zeptechniques

Owner of ZEPtechniques Mountain Bike Camps & Instructor Training, based out of Whistler, B.C.

PMBI Courses available Whistler, throughout BC, America, Australia and the UK.

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Added 2 photos to PMBI-Association
Feb 2, 2017 at 16:38
Feb 2, 2017
Added 3 photos to PMBI-Association
Feb 2, 2017 at 14:38
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Added 1 photo to PMBI-Association
Feb 2, 2017 at 14:22
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Added 6 photos to PMBI-Association
Jan 22, 2017 at 14:00
Jan 22, 2017
zeptechniques enduromtbtrainer's article
Oct 7, 2016 at 16:12
Oct 7, 2016
End of Season Fixes: Part 1 - Lower Back Pain and Hip Care
Great info and presentation Dee... thanks!
zeptechniques vittoria's article
May 31, 2016 at 14:16
May 31, 2016
How To Climb With Lindsey Voreis - Video
Good job Lindsey! Nice focus on the core skill of Position & Balance and highlighting the fundamental concept of constant adjustments (balance) to maintain traction, as the terrain changes. Good to see a video like this that doesn't over simplify things too much and make people think, "if I do 'x' and 'y', I can climb any trail". Making people think as they ride, to constantly react as they feel they need to, is great. Again, great stuff.
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Apr 28, 2016 at 13:30
Apr 28, 2016

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Added 9 photos to ZEP-MOUNTAIN-BIKE-CAMPS
Mar 31, 2016 at 23:39
Mar 31, 2016
zeptechniques zeptechniques's article
Feb 11, 2016 at 14:31
Feb 11, 2016
Zep's How-To Mythbusters: Body Position for Descending and Corners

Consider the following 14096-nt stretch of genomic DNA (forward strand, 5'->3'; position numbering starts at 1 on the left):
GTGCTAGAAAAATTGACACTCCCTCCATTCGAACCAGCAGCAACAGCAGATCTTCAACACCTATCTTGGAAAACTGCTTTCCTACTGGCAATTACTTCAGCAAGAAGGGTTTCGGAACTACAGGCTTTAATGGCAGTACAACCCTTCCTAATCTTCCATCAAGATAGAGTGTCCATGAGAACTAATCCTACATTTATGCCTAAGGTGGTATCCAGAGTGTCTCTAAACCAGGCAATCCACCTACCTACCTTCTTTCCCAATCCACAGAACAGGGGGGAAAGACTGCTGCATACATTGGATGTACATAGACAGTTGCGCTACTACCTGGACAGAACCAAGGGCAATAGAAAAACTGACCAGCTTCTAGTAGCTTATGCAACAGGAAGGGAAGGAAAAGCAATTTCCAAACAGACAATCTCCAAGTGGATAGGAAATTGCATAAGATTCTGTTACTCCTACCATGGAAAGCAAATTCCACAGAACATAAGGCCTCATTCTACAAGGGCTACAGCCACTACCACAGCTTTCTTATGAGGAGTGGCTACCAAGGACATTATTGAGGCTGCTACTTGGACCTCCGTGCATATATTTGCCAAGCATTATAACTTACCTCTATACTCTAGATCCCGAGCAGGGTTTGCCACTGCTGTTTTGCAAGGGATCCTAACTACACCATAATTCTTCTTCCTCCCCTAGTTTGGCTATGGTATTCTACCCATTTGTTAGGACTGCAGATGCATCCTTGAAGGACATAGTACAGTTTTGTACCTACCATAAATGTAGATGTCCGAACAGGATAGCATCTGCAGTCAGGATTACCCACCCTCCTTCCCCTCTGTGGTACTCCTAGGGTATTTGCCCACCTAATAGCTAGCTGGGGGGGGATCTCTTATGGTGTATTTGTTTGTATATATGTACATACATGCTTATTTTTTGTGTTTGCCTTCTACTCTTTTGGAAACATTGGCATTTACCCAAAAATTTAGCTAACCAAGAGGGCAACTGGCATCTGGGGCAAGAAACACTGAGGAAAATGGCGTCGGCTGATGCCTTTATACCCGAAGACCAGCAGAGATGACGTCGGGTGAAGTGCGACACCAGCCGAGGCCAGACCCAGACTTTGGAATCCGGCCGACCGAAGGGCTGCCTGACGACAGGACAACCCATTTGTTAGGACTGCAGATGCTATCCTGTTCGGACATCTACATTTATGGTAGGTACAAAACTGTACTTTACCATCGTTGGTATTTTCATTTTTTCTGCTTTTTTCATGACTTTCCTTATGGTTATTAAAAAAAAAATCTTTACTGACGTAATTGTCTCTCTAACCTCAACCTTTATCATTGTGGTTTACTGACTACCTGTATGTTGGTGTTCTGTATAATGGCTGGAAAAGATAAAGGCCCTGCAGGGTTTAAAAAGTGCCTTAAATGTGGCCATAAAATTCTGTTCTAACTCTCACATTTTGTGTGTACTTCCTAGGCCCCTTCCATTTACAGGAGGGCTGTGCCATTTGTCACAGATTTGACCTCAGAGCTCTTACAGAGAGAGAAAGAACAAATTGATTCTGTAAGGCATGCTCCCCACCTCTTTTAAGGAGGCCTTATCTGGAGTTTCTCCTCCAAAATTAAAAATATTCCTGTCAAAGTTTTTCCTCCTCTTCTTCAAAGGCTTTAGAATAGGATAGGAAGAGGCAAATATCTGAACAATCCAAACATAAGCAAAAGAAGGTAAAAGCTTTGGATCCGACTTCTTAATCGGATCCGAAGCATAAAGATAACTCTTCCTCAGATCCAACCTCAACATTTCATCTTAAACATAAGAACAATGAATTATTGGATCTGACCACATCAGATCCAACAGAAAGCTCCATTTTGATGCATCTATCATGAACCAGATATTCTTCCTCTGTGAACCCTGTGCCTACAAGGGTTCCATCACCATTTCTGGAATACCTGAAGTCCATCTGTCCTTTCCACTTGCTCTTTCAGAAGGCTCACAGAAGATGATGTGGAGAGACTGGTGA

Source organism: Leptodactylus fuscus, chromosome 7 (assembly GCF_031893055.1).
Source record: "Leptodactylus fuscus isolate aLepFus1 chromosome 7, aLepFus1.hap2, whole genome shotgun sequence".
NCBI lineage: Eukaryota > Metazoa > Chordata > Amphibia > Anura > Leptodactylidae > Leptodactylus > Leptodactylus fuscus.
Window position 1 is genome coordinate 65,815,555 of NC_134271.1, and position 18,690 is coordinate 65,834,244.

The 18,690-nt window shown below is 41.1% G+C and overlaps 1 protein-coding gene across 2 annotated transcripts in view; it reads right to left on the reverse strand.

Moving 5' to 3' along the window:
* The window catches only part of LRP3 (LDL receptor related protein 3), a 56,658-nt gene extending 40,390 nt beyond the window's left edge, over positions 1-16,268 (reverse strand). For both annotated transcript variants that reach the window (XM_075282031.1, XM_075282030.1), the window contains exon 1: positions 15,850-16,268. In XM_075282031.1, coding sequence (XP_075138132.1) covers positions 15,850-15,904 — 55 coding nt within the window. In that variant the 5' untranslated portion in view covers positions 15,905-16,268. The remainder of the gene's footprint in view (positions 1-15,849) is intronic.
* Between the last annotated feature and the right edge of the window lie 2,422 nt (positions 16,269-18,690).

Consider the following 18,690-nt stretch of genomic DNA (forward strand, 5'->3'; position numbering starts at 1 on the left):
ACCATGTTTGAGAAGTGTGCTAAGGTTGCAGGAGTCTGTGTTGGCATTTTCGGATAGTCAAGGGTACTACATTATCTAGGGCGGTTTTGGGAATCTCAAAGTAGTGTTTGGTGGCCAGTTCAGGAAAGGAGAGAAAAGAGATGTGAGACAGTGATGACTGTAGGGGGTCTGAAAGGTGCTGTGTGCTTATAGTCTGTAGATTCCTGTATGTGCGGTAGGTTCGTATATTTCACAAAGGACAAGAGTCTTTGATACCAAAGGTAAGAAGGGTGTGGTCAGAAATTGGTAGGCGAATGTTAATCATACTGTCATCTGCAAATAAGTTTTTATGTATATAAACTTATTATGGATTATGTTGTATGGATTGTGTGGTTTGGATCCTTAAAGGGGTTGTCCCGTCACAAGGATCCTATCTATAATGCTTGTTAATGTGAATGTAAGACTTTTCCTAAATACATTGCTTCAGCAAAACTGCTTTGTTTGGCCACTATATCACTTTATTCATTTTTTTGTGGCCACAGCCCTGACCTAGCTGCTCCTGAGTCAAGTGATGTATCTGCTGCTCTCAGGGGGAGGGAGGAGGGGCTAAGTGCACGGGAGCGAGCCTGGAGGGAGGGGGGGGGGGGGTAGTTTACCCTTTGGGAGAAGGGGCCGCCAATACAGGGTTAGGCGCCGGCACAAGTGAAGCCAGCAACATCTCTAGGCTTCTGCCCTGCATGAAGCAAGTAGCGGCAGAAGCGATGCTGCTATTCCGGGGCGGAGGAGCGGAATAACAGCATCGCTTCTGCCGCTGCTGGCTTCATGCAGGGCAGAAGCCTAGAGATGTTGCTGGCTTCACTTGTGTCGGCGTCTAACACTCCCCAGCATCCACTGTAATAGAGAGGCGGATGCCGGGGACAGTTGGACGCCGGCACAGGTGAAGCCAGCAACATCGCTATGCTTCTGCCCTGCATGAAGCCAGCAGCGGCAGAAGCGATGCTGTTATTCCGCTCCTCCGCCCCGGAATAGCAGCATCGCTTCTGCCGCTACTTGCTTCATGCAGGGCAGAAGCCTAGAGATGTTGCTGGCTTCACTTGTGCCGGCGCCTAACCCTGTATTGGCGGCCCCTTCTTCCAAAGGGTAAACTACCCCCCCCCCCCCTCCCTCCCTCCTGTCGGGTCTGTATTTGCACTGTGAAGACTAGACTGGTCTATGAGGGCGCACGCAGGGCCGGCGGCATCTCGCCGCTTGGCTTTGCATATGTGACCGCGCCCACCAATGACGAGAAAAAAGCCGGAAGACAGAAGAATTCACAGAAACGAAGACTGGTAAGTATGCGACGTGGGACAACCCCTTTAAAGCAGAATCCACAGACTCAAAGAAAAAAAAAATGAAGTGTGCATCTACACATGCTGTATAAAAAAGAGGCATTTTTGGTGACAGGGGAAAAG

I like the passion and interest here WAKI, but can I ask you to please try to be careful. There's some pretty misleading information in your comments that is potentially dangerous for people learning... especially with the jumps and drops. I get where you are coming from but it all stems from a slight misunderstanding of the physics, and how things work when moving vs being stationary. It's also worth mentioning again that each picture you highlight is a moment in time... and photographers naturally like taking pictures when something cool is happening, like rolling over a drop. They don't tell the whole story. In the case of a drop, riders often need to absorb the pressure on the rear wheel to avoid being pushed OTB, and this naturally results in the bike moving ahead underneath them and their hips moving vertically over the BB. But again, they were able to do this because they were most likely centred, and from this "default" position on the bike, they were then able to make the adjustments they need. This is key... as the article explains, the neutral and ready positions are places to move and react from, not where you should stay all the time. For example, rocks and roots often act to "slow" the bike down, so moving the hips slightly back (so they are vertically above the BB, on a downhill slope), can put the rider in a stronger position to "brace" against the forces from the bumps, that are trying to slow the bike down and through the rider OTB (over the bars). The rider is in this position because of the rough terrain, not because it's a downhill slope. Using one of your examples... www.pinkbike.com/photo/5626815 ... Sam's COM is pretty much vertically aligned over the bottom bracket, in this rock garden. However, if this was smooth, his chin would be more over his stem and his COM would be more aligned over the BB at a perpendicular angle. Here's a couple of examples of this http://www.pinkbike.com/photo/13105612/ http://www.pinkbike.com/photo/12487643/ Another good analogy or example is skateboarders dropping into a half pipe. It's a steep slope that's smooth. And you can bet their COM is not vertically above their skateboard. They are "tipped" into the pipe, with their body more perpendicular to the slope. Look at some BMX'ers in a halfpipe and you'll see the same thing. Keep studying and it will make more sense. By the way, this idea is a little newer in mountain biking, but's it's been around in the ski and snowboard teaching world for literally decades. The physics on this are solid. As for now, I appreciate the discussion as I can geek out on this stuff quite easily! As the article also mentions, we'll talk more about this in the next blog and hopefully this will answer some more of your questions... if I put everything in one blog, it would have been way too long! Cheers, Paul